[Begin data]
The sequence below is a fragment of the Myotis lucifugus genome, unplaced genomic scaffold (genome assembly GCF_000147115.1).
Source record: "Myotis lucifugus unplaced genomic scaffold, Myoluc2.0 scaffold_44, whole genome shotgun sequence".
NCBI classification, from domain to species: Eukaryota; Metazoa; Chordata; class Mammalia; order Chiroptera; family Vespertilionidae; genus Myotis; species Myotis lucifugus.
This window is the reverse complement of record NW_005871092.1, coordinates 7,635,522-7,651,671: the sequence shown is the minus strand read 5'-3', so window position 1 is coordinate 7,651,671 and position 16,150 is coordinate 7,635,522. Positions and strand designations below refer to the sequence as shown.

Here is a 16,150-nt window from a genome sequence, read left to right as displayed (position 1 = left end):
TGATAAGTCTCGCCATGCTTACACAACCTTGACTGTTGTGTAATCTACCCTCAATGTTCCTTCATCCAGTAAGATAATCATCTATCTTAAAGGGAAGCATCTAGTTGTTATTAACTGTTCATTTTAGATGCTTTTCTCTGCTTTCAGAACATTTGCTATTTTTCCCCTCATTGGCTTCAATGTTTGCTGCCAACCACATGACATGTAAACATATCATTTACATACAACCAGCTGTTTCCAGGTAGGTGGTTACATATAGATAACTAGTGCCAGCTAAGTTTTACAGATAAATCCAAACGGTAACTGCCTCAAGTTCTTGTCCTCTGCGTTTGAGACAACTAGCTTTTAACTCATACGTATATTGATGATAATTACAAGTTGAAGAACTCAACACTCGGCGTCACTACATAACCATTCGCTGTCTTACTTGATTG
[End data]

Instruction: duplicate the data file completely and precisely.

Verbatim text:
The sequence below is a fragment of the Myotis lucifugus genome, unplaced genomic scaffold (genome assembly GCF_000147115.1).
Source record: "Myotis lucifugus unplaced genomic scaffold, Myoluc2.0 scaffold_44, whole genome shotgun sequence".
NCBI classification, from domain to species: Eukaryota; Metazoa; Chordata; class Mammalia; order Chiroptera; family Vespertilionidae; genus Myotis; species Myotis lucifugus.
This window is the reverse complement of record NW_005871092.1, coordinates 7,635,522-7,651,671: the sequence shown is the minus strand read 5'-3', so window position 1 is coordinate 7,651,671 and position 16,150 is coordinate 7,635,522. Positions and strand designations below refer to the sequence as shown.

Here is a 16,150-nt window from a genome sequence, read left to right as displayed (position 1 = left end):
TGATAAGTCTCGCCATGCTTACACAACCTTGACTGTTGTGTAATCTACCCTCAATGTTCCTTCATCCAGTAAGATAATCATCTATCTTAAAGGGAAGCATCTAGTTGTTATTAACTGTTCATTTTAGATGCTTTTCTCTGCTTTCAGAACATTTGCTATTTTTCCCCTCATTGGCTTCAATGTTTGCTGCCAACCACATGACATGTAAACATATCATTTACATACAACCAGCTGTTTCCAGGTAGGTGGTTACATATAGATAACTAGTGCCAGCTAAGTTTTACAGATAAATCCAAACGGTAACTGCCTCAAGTTCTTGTCCTCTGCGTTTGAGACAACTAGCTTTTAACTCATACGTATATTGATGATAATTACAAGTTGAAGAACTCAACACTCGGCGTCACTACATAACCATTCGCTGTCTTACTTGATTG